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Theme: CDH Methods Fellow Workshop Series

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Applications for this workshop have now closed.

As religious services and communities have shifted online so too have scholars of religion. But at what cost? These sessions raise some of the epistemological and ethical issues of doing fieldwork in a digital environment from an inclusive anthropological perspective with a close-up on a particular case study in each session.

The first session considers conducting virtual ethnography, what is gained and what is lost, with a focus on ethnography with Orthodox Jewish populations; the second session assesses digital surveys of religious communities and their attitudes e.g. what the 'bean-counters' might miss (and strategies not to) and finally in the third session we problematize the ethical tensions in online studies of community media with a particular focus on French Muslim media, already heavily surveilled.

The sessions are intended to develop researcher knowledge and explore cross-cutting issues that concern a broad spectrum of humanities and social science-based scholarship serving as;

  • a forum for the critical discussion of digital methods and epistemologies,
  • a place to learn more about specific case studies particularly in the UK and France, and
  • an assembly of early research minds in the throes of a related or relevant project themselves who wish to share and learn from one another

Applications for this workshop have now closed.

Corpus linguistic approach to language is based on collections of electronic texts. It uses software to search and quantify various linguistic phenomena that make up patterns, which it then compares within and across texts based on their frequency. Corpus stylistics applies tools and methods from corpus linguistics to stylistic research. Corpus stylistics mainly focuses on literary texts, individual or corpora. Corpora are here, usually, principled collections of texts, for example a collection of texts by one author, or texts from a specific period. It focuses both on more general patterns and meanings that are observable across corpora and patterns and meanings in one individual text. In terms of quantitative approaches that corpus stylistics employs, it is in many ways similar to work that is referred to as ‘distant reading’ and also ‘cultural analytics’. These approaches emphasise the gains that we get from looking at texts from “distance”, i.e., in large quantities. For corpus stylistics, it is the relationship between quantitative and qualitative that is central. Therefore, research in corpus stylistics often deals with much smaller “cleaner” data sets, so that the qualitative step in the analysis is more manageable.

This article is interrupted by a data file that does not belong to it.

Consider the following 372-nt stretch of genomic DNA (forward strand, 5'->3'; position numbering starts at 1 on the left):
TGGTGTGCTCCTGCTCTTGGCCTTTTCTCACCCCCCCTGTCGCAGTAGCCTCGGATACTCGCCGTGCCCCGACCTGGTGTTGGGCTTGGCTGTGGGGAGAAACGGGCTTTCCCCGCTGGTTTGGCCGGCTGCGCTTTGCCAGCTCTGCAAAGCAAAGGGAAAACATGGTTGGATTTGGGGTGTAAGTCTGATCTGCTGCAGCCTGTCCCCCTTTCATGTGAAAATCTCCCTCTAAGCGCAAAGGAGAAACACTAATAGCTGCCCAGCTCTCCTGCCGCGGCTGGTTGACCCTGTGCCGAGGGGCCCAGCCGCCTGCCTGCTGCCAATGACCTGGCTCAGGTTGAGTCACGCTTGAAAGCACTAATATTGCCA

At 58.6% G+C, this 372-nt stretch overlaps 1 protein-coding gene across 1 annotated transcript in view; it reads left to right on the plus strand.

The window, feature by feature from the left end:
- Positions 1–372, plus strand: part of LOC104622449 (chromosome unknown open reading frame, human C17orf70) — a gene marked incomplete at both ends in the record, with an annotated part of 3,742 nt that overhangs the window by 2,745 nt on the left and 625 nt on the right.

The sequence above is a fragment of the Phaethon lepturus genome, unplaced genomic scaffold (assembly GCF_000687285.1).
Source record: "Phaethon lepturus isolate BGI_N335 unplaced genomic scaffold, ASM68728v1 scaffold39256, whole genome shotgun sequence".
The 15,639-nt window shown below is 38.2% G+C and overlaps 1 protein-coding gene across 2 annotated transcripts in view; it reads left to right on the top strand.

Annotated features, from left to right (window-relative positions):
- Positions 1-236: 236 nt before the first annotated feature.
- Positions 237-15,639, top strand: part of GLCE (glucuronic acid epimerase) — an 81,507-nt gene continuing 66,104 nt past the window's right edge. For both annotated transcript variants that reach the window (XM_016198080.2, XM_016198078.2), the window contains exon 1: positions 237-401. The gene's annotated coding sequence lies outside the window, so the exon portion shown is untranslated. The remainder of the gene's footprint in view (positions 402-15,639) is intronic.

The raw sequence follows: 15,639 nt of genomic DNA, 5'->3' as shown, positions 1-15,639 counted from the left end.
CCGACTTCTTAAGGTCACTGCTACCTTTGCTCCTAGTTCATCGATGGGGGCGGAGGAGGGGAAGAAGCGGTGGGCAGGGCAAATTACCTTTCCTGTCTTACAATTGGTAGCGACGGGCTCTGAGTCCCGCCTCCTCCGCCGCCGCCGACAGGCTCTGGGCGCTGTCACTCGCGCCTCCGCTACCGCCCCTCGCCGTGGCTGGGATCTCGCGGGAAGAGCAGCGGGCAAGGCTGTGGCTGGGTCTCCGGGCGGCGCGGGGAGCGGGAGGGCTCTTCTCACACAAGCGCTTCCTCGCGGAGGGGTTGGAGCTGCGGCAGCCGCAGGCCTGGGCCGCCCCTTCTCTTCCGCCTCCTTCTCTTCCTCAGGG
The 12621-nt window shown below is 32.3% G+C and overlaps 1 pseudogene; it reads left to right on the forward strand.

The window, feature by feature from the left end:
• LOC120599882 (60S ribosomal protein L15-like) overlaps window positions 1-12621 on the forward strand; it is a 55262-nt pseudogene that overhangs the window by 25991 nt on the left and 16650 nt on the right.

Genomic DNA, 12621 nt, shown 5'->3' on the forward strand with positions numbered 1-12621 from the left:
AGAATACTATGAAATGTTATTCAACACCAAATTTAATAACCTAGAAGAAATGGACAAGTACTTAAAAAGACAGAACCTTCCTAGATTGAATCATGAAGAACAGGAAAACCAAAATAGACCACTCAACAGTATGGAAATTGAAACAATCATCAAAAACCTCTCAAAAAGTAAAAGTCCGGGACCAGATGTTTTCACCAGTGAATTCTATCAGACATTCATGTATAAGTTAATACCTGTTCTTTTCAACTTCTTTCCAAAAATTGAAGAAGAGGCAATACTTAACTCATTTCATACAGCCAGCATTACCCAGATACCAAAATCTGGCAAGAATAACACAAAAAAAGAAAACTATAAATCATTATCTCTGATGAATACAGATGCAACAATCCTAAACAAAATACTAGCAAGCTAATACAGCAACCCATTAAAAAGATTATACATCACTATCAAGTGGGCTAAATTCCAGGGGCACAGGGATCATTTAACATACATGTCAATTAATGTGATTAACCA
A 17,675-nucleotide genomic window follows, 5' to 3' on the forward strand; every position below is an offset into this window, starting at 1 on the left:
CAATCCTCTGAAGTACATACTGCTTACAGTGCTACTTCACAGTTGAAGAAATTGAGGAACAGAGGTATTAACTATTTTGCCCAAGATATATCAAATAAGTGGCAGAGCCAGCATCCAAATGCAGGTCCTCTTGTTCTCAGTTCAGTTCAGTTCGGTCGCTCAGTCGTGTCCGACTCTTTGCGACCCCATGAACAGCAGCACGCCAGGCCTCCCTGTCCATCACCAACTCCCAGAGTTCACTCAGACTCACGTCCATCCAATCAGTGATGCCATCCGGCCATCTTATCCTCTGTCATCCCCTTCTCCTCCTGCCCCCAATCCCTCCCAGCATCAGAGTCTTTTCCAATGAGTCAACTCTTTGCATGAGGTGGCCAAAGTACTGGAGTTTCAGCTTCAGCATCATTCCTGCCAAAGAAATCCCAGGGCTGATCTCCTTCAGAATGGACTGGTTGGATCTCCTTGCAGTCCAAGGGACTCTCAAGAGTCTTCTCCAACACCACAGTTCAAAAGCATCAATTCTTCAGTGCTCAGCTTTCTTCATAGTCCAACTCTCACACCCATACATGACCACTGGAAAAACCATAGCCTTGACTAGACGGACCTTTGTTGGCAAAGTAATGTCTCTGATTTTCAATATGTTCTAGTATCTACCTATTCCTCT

This workshop aims to introduce the basic corpus linguistic techniques and methods for working with literary and other texts. It aims:

  • To provide an introduction to corpus linguistics in relation to digital humanities approaches;
  • To develop critical understanding of how data representativeness used in quantitative research may influence results;
  • To critically examine the relationship between quantitative and qualitative textual analyses;
  • To provide a practical toolkit for computational textual analysis.

The aim of this course is to support students, researchers, and professionals interested in exploring the changing nature of the English vocabulary in historical texts at scale, and to reflect critically on the limitations of these computational analyses. We will focus on computational methods for representing word meaning and word meaning change from large-scale historical text corpora. The corpus used will consist of Darwin’s letters from the (Darwin Project at Cambridge University Library. All code will be in online Python notebooks.

If you are interested in attending this course, please fill in the application form

Methods Fellow Workshop: Audible knowledge: soundscapes, podcasts and digital audio scholarship

Dr Peter McMurray (CDH Methods Fellow)

With the rise of web-based scholarship and affordable digital audio equipment, artists and researchers are increasingly turning to audio formats as way to share their work with a larger audience and to cultivate new forms of knowledge rooted in listening. This workshop will offer an introduction to digital audio recording and editing (using Reaper, a digital audio workstation which can be downloaded/used for free on an extended trial basis). We will focus particularly on the editing choices for soundscape composition and podcasting, and participants will have the opportunity to produce a short audio piece over the course of the workshop.